Monday, December 05, 2005

Question

I have a question that I hope someone can help me with. It is concerning the Bible… No, wait, hear me out. This is a sensible question from a non-Christian.

Here goes:

Premise 1
Current Christian thinking places the creation of the world at about 4000BC with humans being created on the 6th day with creation of Adam and Eve. All humans thereafter were the direct descendants of those two people. About 1656 years later the population of the world was whittled down to eight – Noah and his wife, their three sons and their wives – during the great flood, when everyone else was wiped out. Therefore, everyone alive today is descended from those eight people.

Premise 2
In articles concerning the animal kingdom, when discussing endangered species, “loss of genetic variability” is often talked about. In elephants for instance, 500 individuals is often quoted as being the minimum number needed for the survival of the species, but one school of thought suggests that even then, minimal genetic manipulation would be needed in order to maintain the gene pool. 2,000 individuals appears to be the consensus for the number of individuals required for a species to survive with no genetic intervention.

Question
My question (and though it has probably been asked many times before, I have never heard a convincing answer) is this: Even if you assume that perhaps the first few generations after Adam and Eve were somehow exempt from this fundamental principle, how can the human race have survived after the Flood with the gene pool provided by eight individuals? It just doesn’t make any sense. Also, in order to continue the human race after the flood, a certain amount of incest must have taken place. My understanding of the Bible’s stance on sex is that “no man shall lie with anyone other than his wife”.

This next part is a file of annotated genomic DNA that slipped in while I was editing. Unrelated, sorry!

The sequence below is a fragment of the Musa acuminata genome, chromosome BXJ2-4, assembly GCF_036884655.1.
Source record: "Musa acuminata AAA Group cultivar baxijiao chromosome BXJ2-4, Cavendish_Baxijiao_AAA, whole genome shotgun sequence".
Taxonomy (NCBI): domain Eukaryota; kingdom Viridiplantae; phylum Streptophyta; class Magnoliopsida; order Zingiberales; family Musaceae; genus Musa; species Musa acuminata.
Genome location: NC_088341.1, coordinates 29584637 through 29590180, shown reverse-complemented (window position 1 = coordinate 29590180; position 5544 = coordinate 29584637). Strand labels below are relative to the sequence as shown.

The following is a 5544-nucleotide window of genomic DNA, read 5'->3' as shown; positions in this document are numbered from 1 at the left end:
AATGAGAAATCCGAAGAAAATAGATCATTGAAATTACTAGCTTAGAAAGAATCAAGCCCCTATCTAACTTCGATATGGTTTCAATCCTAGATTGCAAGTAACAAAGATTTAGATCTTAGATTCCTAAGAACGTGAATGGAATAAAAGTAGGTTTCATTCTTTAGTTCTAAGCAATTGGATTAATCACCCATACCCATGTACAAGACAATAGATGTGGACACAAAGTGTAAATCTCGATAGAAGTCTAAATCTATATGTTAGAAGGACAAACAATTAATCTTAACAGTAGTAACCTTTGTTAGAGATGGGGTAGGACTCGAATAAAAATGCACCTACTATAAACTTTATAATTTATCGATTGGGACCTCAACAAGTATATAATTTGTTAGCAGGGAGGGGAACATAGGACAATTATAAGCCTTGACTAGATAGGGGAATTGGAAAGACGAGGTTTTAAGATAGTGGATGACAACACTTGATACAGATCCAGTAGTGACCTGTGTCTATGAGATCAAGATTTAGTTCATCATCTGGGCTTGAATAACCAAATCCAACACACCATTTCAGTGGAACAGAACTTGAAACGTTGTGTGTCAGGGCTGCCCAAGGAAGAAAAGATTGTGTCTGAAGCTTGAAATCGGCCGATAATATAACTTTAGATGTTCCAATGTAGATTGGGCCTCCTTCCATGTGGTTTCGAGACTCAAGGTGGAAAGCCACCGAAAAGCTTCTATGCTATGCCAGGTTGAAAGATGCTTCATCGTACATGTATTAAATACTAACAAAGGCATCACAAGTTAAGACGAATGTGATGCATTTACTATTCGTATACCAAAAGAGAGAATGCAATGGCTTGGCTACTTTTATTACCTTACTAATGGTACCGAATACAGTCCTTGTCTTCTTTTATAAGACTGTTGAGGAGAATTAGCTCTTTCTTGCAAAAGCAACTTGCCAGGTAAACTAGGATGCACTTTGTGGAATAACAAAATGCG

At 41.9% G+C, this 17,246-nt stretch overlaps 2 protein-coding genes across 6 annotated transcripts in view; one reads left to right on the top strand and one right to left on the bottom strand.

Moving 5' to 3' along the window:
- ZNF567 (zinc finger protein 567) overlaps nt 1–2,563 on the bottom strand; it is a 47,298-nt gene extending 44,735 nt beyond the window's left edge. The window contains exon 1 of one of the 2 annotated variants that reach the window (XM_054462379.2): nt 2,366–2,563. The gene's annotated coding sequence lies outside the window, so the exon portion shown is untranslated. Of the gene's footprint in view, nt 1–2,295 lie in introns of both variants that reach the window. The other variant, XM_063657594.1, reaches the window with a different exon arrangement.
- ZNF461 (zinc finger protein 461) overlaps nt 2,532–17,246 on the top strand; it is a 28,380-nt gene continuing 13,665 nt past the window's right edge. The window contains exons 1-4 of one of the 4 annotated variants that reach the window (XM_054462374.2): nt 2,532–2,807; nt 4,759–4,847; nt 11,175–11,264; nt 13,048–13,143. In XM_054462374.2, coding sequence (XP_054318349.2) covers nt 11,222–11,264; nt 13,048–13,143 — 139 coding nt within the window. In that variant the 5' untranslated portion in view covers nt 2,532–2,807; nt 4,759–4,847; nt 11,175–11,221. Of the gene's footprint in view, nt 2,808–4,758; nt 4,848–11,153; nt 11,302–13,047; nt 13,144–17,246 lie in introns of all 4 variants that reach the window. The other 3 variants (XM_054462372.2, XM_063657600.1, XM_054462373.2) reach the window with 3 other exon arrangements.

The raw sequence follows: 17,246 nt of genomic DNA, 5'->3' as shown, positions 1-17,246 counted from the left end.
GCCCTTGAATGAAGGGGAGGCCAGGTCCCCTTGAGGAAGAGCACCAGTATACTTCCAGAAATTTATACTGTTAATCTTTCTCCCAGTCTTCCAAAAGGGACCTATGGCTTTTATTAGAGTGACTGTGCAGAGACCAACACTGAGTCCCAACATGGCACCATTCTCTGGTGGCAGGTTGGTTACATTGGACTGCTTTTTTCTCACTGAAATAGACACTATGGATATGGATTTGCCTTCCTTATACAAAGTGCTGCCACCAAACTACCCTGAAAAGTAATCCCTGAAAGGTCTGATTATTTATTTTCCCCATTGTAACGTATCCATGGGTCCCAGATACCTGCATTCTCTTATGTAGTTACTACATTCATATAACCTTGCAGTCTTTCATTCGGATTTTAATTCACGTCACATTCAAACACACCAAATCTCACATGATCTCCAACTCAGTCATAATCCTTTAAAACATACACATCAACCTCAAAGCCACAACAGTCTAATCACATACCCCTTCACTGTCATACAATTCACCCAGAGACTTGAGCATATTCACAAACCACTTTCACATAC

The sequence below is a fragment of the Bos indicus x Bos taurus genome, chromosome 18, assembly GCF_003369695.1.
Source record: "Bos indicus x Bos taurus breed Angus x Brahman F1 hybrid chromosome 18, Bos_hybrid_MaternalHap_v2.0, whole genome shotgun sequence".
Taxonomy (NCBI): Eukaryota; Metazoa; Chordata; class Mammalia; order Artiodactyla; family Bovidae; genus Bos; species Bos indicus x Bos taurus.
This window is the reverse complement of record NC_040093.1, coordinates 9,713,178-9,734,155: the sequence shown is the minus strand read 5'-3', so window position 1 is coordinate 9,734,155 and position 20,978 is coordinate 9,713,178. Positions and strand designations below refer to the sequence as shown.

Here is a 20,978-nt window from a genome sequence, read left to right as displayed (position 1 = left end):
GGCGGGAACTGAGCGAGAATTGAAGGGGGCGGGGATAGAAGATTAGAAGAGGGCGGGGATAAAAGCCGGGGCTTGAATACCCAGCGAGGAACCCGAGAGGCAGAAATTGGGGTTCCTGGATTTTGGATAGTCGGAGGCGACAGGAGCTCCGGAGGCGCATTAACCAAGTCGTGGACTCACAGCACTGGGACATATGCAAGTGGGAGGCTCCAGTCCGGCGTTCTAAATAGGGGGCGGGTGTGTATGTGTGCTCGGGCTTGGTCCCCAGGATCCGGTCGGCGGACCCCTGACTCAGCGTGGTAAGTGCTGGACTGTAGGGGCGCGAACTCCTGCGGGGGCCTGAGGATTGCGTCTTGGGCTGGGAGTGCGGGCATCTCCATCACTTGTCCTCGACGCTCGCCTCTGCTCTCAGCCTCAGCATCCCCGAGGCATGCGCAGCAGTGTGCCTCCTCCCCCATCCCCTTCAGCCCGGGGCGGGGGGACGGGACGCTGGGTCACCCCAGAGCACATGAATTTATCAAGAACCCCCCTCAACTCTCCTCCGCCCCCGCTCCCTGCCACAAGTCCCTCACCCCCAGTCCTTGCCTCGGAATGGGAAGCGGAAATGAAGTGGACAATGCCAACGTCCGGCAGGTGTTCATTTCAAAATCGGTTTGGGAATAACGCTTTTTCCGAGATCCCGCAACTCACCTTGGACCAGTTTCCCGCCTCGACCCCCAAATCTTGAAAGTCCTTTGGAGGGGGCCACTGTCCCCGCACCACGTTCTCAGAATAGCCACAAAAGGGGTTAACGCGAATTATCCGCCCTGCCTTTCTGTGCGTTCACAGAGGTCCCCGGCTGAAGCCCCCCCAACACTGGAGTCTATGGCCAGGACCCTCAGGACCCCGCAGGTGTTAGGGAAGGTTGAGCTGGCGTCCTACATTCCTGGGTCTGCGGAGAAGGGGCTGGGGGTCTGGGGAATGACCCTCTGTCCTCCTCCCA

If there is anyone out there with the time to spare who can answer this, I would be most grateful.

10 Comments:

Blogger Matt said...

You may be wanting to cast your net a little further than me but I can offer an explanation. Even though I don't believe in any of this stuff, as I understand it Adam and Eve were not the only people that god made. I seem to remember something about the Tower of Babel.

10:15 pm  
Blogger Goatboy said...